Status & Mindset Interventions
In her book Strength in Numbers: Collaborative Learning in Secondary Mathematics, Ilana Horn writes:
“Judgements about who is smart based on prior achievement or social categories violate
a fundamental principle of equity and are consequential: learning is not the same as
achievement” (2012, p.20).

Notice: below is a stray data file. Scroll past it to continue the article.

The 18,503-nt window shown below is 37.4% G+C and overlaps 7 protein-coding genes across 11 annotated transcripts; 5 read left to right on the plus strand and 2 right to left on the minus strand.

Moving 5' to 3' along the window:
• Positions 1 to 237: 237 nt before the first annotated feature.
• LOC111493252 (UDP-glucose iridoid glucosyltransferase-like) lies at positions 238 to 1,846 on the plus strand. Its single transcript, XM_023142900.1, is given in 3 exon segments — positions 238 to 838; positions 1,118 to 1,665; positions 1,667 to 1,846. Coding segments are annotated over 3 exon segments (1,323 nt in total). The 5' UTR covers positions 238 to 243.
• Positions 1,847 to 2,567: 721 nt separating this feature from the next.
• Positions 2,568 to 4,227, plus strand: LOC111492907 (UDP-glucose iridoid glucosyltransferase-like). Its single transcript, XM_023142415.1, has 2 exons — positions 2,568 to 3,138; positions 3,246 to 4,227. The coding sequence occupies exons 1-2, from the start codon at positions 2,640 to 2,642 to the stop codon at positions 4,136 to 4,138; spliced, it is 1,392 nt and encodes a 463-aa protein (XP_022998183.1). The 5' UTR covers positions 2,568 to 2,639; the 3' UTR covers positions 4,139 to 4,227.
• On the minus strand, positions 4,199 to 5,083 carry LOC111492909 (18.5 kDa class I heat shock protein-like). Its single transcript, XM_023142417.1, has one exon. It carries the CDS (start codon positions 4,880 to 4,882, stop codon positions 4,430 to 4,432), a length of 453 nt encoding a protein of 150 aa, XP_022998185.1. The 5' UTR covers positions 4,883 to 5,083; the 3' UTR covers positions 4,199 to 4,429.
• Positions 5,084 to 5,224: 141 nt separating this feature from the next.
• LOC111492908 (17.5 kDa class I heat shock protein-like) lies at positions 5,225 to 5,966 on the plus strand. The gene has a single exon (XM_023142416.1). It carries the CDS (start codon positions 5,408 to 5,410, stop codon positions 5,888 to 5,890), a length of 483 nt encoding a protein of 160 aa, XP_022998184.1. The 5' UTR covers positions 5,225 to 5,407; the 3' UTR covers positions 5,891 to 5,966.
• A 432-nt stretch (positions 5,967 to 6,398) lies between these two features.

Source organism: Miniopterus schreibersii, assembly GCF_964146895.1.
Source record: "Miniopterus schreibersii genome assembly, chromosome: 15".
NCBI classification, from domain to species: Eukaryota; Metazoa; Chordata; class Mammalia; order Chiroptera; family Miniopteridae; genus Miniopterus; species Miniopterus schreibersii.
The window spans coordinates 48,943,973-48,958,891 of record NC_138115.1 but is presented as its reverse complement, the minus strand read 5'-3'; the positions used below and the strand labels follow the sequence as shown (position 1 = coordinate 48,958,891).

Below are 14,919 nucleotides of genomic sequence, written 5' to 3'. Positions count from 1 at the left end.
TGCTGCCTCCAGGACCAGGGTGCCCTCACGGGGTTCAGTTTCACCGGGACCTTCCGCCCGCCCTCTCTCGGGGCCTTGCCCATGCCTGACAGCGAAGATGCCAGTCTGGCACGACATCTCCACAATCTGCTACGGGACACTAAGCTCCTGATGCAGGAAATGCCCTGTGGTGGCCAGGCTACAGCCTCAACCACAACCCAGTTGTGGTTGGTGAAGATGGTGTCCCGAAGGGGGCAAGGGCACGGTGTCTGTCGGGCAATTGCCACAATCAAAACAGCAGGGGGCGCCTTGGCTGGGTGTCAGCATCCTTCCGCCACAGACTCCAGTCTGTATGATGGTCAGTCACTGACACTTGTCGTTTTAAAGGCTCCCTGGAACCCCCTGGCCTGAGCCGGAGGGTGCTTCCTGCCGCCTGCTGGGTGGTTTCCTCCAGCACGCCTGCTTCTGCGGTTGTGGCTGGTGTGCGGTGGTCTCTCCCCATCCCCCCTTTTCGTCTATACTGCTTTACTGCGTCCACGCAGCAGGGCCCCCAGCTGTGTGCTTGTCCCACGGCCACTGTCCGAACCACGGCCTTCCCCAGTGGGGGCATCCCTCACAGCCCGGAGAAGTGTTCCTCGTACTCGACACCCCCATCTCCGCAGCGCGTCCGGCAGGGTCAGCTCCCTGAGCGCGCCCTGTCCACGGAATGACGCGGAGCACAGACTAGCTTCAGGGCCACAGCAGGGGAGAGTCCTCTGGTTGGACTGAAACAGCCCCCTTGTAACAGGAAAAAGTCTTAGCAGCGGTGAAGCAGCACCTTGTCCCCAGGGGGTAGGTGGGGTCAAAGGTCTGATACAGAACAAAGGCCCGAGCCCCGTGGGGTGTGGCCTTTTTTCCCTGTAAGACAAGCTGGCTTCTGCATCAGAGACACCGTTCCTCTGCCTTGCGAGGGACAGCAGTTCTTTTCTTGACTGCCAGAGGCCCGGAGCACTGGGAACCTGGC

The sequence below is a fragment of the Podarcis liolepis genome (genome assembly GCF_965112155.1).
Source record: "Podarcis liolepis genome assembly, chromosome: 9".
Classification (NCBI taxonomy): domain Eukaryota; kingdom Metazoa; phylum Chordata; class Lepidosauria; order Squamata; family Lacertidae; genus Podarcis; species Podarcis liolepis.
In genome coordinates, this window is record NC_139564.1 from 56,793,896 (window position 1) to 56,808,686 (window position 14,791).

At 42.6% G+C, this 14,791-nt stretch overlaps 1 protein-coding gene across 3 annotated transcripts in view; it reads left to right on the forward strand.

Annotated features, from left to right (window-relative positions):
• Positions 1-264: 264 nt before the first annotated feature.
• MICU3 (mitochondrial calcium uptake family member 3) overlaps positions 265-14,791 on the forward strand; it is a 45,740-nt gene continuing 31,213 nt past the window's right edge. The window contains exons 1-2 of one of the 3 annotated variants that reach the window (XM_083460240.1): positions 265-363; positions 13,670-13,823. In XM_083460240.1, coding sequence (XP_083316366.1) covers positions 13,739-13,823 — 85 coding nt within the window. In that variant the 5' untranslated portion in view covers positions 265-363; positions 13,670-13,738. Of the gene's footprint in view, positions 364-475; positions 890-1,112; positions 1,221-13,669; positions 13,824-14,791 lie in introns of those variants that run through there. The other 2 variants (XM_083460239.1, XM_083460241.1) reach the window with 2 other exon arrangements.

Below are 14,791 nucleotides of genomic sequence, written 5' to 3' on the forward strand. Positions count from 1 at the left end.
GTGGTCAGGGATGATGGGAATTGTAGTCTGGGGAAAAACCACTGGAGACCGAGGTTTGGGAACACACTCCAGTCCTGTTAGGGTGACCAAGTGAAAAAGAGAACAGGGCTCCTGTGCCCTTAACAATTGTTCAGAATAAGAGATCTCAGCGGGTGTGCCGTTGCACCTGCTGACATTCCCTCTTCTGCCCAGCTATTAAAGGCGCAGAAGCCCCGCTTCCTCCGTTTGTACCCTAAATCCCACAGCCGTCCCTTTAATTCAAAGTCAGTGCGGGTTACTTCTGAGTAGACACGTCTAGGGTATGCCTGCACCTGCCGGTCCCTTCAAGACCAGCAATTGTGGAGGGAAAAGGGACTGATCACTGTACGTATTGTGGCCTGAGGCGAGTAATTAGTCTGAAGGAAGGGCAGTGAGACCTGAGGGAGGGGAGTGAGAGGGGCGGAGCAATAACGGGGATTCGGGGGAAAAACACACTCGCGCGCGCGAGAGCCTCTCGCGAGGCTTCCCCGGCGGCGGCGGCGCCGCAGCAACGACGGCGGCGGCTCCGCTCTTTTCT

When students experience mathematics classes that emphasize competition, procedures and speed over conceptual understanding they often compare themselves to others and feel that they are not a math person. Additional toxic messages may come from the implicit biases about who is good at math from parents, teachers, and images in our broader culture that usually portray mathematicians as white and male. These biases are often internalized by students and can create status issues in the classroom. But don't take it from us, here are students explaining how it feels in their own words.